• Changes for fixed-term tenancies – All fixed-term tenancy agreements will convert to periodic tenancies at the end of the fixed term unless the parties agree otherwise, the tenant gives a 28-day notice, or the landlord gives notice in accordance with the termination grounds for periodic tenancies. 
  • Making minor changes – Landlords won't be able to withhold consent to minor changes to the premises, such as repairs and work that doesn't require a consent, damage the property or have an "unreasonable negative effect on any person’s enjoyment or use of any property outside the premises". Examples given by Minister Kris Faafoi include, "brackets to secure furniture and appliances against earthquake risk, baby proof the property, installation of visual fire alarms and doorbells and items to hang pictures". The landlord can impose reasonable conditions around how that minor change is carried out and tenants must remove the minor changes and remediate the property when the tenancy ends. Landlords must respond to a tenant’s request to make a change within 21 days. 
  • Prohibitions on rental bidding – Rental properties cannot be advertised without a rental price listed, and landlords cannot invite or encourage tenants to bid on the rental (pay more than the advertised rent amount).
  • Fibre broadband – Tenants can request to install fibre broadband, and landlords must agree if it can be installed at no cost to them unless specific exemptions apply.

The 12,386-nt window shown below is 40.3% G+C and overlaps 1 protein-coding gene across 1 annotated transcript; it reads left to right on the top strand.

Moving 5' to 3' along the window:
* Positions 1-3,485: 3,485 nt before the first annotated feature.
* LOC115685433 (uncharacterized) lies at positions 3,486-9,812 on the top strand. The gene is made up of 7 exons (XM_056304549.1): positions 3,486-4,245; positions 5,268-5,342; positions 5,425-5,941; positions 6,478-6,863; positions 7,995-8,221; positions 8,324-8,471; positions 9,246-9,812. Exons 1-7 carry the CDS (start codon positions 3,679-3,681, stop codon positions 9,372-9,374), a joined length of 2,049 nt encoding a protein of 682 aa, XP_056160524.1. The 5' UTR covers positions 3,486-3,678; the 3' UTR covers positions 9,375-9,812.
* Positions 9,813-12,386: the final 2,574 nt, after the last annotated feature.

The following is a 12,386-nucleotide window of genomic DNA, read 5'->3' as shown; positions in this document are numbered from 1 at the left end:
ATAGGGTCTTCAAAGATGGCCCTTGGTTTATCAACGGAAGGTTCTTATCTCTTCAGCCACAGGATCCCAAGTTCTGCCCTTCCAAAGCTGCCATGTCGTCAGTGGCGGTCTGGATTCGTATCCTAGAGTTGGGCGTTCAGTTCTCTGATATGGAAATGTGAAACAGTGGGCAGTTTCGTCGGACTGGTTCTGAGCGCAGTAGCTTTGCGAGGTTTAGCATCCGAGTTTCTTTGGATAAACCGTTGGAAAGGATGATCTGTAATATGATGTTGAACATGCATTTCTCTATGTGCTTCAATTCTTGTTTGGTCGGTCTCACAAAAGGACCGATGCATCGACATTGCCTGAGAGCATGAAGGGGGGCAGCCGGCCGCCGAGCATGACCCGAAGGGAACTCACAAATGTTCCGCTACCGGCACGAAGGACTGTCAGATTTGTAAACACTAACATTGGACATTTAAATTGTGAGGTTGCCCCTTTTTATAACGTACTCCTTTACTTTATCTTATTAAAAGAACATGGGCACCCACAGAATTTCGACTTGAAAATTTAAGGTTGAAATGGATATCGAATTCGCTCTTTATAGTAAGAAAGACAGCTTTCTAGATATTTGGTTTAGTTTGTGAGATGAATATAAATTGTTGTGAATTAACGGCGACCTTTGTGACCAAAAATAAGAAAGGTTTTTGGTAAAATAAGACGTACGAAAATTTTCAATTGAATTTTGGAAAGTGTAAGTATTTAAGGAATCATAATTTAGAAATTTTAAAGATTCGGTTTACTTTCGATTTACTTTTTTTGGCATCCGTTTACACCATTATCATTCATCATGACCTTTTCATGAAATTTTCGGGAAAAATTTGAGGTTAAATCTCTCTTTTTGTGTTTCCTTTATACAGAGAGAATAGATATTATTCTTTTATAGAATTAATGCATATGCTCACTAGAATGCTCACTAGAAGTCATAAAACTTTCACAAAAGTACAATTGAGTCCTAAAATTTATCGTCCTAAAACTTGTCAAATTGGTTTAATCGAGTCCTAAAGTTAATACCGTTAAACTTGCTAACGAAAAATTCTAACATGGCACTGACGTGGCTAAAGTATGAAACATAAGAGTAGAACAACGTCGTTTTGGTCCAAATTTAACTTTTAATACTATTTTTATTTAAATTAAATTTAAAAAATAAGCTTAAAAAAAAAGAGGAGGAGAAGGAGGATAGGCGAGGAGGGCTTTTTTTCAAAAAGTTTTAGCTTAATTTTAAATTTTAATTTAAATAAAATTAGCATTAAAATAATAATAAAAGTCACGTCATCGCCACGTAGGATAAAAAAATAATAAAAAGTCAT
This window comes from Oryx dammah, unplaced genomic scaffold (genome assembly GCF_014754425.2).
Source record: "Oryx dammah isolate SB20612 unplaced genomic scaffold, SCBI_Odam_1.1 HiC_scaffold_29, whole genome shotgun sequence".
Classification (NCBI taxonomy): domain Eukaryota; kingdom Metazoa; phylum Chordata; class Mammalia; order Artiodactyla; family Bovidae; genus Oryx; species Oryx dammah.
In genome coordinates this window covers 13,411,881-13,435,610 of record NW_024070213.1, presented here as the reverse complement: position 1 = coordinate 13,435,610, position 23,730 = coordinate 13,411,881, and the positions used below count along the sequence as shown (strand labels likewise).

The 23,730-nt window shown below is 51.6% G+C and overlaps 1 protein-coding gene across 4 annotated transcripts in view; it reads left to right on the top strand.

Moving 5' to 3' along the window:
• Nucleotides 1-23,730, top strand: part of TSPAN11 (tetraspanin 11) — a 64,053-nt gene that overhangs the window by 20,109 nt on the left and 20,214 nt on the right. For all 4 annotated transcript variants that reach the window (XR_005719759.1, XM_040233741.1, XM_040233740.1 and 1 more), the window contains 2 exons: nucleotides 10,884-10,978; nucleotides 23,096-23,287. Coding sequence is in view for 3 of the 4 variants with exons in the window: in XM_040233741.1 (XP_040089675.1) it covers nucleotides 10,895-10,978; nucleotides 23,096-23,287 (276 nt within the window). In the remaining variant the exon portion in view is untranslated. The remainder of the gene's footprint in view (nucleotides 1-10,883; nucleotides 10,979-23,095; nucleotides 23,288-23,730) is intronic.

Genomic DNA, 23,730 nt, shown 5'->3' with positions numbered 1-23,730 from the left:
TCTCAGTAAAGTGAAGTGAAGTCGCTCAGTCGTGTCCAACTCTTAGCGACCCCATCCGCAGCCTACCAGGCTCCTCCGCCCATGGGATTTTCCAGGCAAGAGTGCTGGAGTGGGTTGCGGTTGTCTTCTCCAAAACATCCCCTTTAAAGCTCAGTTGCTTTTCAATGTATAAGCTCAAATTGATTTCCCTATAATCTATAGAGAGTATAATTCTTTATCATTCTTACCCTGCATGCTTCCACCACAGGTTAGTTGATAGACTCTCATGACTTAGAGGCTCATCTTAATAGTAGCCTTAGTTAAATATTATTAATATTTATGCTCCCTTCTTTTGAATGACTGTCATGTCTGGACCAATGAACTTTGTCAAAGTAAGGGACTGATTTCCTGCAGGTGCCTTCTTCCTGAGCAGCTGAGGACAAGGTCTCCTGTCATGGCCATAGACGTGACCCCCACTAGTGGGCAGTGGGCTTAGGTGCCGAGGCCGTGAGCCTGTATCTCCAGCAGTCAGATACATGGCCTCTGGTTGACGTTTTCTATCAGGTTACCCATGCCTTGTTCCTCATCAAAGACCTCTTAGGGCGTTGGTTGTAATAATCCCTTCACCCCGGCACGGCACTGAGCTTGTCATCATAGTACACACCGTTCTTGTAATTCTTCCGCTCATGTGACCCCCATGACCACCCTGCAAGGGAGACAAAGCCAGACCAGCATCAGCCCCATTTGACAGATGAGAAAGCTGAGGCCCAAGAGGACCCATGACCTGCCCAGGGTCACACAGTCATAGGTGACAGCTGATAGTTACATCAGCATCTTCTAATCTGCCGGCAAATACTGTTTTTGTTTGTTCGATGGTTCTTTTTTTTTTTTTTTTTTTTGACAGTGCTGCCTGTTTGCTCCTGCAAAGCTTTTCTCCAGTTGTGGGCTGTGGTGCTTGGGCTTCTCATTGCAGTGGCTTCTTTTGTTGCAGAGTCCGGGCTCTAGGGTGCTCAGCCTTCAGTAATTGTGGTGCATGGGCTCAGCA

• Privacy and access to justice – A suppression order can remove names and identifying details from published Tenancy Tribunal decisions if a party who has applied for a suppression order is wholly or substantially successful, or if this is in the interests of the parties and the public interest. 
  • Assignment of tenancies – Landlords will have to allow tenants to transfer their "interests and responsibilities" to a new tenant unless the landlord has a "reasonable" reason to decline it. Fixed-term tenancy agreements cannot prohibit assignment. 
  • Landlord records – Not providing a tenancy agreement in writing will be an unlawful act and landlords will need to retain and provide new types of information.
    Enforcement measures being strengthened – The Regulator (the Ministry of Business, Innovation and Employment) will have new measures to take action against parties who are not meeting their obligations.
  • Changes to Tenancy Tribunal jurisdiction – The Tenancy Tribunal can hear cases and make awards up to $100,000. This is a change from $50,000.

Is there anything you want to share in closing?
Landlords can look to their property managers for advice, guidance, and to ask questions. That is what we are here for. Don’t hesitate to get in touch. 

We’ve touched on the key changes but there are other changes worth noting. You can find out more about all these changes using these links: